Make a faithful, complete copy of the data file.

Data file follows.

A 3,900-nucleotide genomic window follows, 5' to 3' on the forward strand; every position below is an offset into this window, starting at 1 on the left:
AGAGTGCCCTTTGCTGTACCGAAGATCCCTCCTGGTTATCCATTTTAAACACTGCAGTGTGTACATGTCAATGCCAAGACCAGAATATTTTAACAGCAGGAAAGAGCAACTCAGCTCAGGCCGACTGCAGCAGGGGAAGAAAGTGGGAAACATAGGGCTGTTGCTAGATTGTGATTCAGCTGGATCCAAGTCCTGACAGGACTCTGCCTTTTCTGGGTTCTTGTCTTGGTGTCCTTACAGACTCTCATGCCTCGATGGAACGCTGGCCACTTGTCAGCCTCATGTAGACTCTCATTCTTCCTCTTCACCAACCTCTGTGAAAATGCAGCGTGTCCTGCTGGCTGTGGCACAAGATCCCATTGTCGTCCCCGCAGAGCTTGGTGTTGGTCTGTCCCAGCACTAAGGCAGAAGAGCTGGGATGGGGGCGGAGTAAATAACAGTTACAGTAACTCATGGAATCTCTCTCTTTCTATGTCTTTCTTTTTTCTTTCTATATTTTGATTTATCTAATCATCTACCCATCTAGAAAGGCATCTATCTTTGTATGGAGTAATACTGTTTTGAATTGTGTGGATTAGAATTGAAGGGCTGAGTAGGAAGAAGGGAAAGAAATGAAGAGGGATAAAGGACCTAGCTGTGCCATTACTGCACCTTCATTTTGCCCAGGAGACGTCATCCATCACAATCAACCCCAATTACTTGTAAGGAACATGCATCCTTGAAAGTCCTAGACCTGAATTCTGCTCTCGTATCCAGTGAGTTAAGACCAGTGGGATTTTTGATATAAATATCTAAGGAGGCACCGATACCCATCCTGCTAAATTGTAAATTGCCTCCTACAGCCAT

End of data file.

A 3,900-nucleotide genomic window follows, 5' to 3' on the forward strand; every position below is an offset into this window, starting at 1 on the left:
AGAGTGCCCTTTGCTGTACCGAAGATCCCTCCTGGTTATCCATTTTAAACACTGCAGTGTGTACATGTCAATGCCAAGACCAGAATATTTTAACAGCAGGAAAGAGCAACTCAGCTCAGGCCGACTGCAGCAGGGGAAGAAAGTGGGAAACATAGGGCTGTTGCTAGATTGTGATTCAGCTGGATCCAAGTCCTGACAGGACTCTGCCTTTTCTGGGTTCTTGTCTTGGTGTCCTTACAGACTCTCATGCCTCGATGGAACGCTGGCCACTTGTCAGCCTCATGTAGACTCTCATTCTTCCTCTTCACCAACCTCTGTGAAAATGCAGCGTGTCCTGCTGGCTGTGGCACAAGATCCCATTGTCGTCCCCGCAGAGCTTGGTGTTGGTCTGTCCCAGCACTAAGGCAGAAGAGCTGGGATGGGGGCGGAGTAAATAACAGTTACAGTAACTCATGGAATCTCTCTCTTTCTATGTCTTTCTTTTTTCTTTCTATATTTTGATTTATCTAATCATCTACCCATCTAGAAAGGCATCTATCTTTGTATGGAGTAATACTGTTTTGAATTGTGTGGATTAGAATTGAAGGGCTGAGTAGGAAGAAGGGAAAGAAATGAAGAGGGATAAAGGACCTAGCTGTGCCATTACTGCACCTTCATTTTGCCCAGGAGACGTCATCCATCACAATCAACCCCAATTACTTGTAAGGAACATGCATCCTTGAAAGTCCTAGACCTGAATTCTGCTCTCGTATCCAGTGAGTTAAGACCAGTGGGATTTTTGATATAAATATCTAAGGAGGCACCGATACCCATCCTGCTAAATTGTAAATTGCCTCCTACAGCCAT